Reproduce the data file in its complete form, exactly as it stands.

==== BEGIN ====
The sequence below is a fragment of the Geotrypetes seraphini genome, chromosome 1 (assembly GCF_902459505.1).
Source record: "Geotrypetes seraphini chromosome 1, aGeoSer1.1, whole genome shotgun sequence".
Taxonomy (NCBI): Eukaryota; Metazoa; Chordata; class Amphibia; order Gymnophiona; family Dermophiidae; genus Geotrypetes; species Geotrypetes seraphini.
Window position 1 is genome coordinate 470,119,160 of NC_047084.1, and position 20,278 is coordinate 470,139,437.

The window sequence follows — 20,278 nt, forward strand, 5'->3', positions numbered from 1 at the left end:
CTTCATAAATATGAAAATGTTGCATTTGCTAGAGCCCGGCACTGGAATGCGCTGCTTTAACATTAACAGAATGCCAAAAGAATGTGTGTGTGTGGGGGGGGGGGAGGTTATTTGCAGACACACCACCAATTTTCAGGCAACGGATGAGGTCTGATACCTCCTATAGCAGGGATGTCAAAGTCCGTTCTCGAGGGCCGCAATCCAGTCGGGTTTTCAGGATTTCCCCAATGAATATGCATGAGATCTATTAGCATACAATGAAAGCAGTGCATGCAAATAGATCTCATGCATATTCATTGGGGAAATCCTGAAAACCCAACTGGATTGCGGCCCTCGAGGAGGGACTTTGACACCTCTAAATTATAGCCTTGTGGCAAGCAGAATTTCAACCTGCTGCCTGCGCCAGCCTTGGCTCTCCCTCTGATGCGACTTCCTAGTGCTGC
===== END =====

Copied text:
The sequence below is a fragment of the Geotrypetes seraphini genome, chromosome 1 (assembly GCF_902459505.1).
Source record: "Geotrypetes seraphini chromosome 1, aGeoSer1.1, whole genome shotgun sequence".
Taxonomy (NCBI): Eukaryota; Metazoa; Chordata; class Amphibia; order Gymnophiona; family Dermophiidae; genus Geotrypetes; species Geotrypetes seraphini.
Window position 1 is genome coordinate 470,119,160 of NC_047084.1, and position 20,278 is coordinate 470,139,437.

The window sequence follows — 20,278 nt, forward strand, 5'->3', positions numbered from 1 at the left end:
CTTCATAAATATGAAAATGTTGCATTTGCTAGAGCCCGGCACTGGAATGCGCTGCTTTAACATTAACAGAATGCCAAAAGAATGTGTGTGTGTGGGGGGGGGGGAGGTTATTTGCAGACACACCACCAATTTTCAGGCAACGGATGAGGTCTGATACCTCCTATAGCAGGGATGTCAAAGTCCGTTCTCGAGGGCCGCAATCCAGTCGGGTTTTCAGGATTTCCCCAATGAATATGCATGAGATCTATTAGCATACAATGAAAGCAGTGCATGCAAATAGATCTCATGCATATTCATTGGGGAAATCCTGAAAACCCAACTGGATTGCGGCCCTCGAGGAGGGACTTTGACACCTCTAAATTATAGCCTTGTGGCAAGCAGAATTTCAACCTGCTGCCTGCGCCAGCCTTGGCTCTCCCTCTGATGCGACTTCCTAGTGCTGC